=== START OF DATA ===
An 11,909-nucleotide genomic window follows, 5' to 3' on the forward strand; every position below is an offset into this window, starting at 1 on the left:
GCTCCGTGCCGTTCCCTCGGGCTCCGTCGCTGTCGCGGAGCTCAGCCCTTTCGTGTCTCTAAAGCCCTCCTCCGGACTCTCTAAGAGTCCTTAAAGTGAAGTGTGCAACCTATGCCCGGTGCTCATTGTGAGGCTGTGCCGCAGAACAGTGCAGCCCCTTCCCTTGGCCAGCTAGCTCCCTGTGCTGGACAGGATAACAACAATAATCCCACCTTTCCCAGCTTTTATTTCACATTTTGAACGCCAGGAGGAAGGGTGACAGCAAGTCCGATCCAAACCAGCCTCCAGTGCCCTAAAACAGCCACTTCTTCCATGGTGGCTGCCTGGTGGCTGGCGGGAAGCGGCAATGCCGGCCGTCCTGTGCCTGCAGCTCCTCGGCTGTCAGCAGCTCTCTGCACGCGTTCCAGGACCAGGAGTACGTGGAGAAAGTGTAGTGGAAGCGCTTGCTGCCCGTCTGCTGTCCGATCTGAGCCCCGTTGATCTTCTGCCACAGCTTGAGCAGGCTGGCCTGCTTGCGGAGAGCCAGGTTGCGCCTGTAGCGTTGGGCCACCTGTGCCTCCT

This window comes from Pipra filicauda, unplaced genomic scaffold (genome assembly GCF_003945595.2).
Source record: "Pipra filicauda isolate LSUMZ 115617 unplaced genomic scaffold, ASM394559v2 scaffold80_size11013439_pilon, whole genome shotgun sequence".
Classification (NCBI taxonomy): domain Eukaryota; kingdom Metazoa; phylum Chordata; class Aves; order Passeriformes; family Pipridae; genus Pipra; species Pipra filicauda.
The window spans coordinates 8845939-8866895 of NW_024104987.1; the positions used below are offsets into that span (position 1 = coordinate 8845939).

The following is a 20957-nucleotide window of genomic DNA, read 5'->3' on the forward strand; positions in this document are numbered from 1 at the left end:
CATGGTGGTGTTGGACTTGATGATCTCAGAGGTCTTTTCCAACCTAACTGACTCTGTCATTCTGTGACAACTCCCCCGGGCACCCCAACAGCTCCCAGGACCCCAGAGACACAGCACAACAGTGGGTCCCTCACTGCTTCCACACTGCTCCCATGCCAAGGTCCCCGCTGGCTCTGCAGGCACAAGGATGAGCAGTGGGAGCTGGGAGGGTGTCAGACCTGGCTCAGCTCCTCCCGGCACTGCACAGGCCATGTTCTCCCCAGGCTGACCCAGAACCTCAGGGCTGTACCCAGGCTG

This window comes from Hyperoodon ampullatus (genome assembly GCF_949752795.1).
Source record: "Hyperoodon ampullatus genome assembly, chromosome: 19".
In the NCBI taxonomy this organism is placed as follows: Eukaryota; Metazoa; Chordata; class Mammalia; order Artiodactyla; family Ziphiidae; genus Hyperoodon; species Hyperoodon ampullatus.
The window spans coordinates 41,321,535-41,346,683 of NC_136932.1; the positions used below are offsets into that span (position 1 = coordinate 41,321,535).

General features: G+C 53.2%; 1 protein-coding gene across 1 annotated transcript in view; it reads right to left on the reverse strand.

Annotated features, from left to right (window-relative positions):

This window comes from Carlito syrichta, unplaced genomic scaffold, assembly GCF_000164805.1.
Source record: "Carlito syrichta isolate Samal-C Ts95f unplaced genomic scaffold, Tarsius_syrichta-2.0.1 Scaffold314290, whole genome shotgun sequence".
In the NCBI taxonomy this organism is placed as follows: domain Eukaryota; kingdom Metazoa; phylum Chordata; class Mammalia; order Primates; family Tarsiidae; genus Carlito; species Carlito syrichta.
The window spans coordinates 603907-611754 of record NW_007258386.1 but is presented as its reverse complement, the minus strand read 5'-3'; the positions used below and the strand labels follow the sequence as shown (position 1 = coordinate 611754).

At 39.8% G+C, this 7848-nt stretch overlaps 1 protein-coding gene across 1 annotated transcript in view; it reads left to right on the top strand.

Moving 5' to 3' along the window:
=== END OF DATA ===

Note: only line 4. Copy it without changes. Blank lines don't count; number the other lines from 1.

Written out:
Source record: "Pipra filicauda isolate LSUMZ 115617 unplaced genomic scaffold, ASM394559v2 scaffold80_size11013439_pilon, whole genome shotgun sequence".